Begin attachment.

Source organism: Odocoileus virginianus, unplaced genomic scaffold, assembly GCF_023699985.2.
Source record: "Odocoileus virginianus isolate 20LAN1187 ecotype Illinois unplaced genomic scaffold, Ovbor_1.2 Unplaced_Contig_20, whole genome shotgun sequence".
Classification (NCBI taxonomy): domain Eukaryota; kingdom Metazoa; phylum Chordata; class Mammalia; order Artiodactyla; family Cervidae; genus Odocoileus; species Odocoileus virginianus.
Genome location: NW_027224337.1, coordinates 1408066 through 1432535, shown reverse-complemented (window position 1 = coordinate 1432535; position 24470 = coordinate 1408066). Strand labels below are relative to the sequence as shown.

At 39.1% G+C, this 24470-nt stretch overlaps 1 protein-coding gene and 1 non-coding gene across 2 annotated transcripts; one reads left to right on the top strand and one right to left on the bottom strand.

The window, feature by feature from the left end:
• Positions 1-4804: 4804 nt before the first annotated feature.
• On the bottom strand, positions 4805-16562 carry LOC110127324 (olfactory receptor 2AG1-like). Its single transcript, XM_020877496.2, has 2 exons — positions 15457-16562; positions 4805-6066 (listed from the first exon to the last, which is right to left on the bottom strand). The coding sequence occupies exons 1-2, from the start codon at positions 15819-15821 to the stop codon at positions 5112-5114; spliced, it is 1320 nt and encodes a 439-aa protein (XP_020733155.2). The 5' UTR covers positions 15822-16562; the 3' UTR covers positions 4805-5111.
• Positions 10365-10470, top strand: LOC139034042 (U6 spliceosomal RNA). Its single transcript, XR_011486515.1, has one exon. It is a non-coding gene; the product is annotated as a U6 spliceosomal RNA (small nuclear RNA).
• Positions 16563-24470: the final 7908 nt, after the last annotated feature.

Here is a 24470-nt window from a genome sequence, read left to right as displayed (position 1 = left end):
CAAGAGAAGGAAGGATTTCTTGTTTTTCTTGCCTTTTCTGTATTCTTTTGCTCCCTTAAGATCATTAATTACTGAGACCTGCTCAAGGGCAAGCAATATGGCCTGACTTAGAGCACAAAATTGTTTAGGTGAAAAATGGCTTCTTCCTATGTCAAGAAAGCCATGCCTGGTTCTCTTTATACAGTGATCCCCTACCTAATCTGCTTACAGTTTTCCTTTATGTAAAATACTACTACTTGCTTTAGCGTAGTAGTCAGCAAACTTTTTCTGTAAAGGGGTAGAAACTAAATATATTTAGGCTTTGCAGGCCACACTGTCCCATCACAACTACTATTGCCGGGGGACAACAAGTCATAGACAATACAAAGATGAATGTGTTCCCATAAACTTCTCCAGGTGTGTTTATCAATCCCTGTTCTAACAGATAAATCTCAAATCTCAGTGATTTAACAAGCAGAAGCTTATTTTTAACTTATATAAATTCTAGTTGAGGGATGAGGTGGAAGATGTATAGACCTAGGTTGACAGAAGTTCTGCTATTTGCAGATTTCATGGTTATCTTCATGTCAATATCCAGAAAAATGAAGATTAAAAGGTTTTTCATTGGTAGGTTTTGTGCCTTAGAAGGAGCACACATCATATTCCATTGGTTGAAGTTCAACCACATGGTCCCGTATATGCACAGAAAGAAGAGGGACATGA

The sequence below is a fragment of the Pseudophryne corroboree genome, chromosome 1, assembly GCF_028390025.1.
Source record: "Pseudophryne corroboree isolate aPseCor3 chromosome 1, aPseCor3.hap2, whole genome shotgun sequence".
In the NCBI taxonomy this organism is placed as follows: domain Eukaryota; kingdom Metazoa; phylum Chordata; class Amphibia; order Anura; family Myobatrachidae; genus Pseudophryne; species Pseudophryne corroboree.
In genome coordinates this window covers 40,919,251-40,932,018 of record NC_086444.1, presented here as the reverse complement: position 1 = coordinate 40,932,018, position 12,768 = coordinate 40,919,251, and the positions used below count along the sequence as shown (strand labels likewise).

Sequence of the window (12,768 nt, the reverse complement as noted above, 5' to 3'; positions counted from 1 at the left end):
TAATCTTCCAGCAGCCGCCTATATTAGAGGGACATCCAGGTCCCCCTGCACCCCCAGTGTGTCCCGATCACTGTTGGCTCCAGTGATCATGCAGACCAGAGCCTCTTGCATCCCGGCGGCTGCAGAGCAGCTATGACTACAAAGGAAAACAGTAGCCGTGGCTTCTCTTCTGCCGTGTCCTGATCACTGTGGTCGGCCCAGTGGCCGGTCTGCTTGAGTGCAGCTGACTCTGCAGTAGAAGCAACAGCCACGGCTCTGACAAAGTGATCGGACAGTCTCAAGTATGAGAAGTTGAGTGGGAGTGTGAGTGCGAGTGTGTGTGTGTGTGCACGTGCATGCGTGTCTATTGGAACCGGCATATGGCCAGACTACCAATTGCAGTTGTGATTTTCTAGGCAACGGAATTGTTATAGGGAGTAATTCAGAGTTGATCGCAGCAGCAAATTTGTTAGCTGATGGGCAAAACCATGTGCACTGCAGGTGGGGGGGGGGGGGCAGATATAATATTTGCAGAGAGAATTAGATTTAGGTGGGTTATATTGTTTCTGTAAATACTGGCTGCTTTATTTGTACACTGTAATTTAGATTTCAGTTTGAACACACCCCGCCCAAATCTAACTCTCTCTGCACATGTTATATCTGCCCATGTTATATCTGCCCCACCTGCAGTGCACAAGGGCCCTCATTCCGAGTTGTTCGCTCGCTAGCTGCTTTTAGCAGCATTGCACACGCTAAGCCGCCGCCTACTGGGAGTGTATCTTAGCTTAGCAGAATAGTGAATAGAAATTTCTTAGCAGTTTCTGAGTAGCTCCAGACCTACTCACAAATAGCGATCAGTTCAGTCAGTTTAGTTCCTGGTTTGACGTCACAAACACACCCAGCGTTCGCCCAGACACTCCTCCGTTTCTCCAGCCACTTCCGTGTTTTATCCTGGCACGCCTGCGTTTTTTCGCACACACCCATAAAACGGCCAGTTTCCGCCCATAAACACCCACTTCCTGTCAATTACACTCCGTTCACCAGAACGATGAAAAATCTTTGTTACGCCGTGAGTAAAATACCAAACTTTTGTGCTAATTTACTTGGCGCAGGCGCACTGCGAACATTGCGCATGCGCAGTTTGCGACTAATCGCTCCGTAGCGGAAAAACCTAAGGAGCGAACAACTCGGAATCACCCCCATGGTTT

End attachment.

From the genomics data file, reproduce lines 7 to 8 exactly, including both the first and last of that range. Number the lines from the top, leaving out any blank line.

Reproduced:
• Positions 1-4804: 4804 nt before the first annotated feature.
• On the bottom strand, positions 4805-16562 carry LOC110127324 (olfactory receptor 2AG1-like). Its single transcript, XM_020877496.2, has 2 exons — positions 15457-16562; positions 4805-6066 (listed from the first exon to the last, which is right to left on the bottom strand). The coding sequence occupies exons 1-2, from the start codon at positions 15819-15821 to the stop codon at positions 5112-5114; spliced, it is 1320 nt and encodes a 439-aa protein (XP_020733155.2). The 5' UTR covers positions 15822-16562; the 3' UTR covers positions 4805-5111.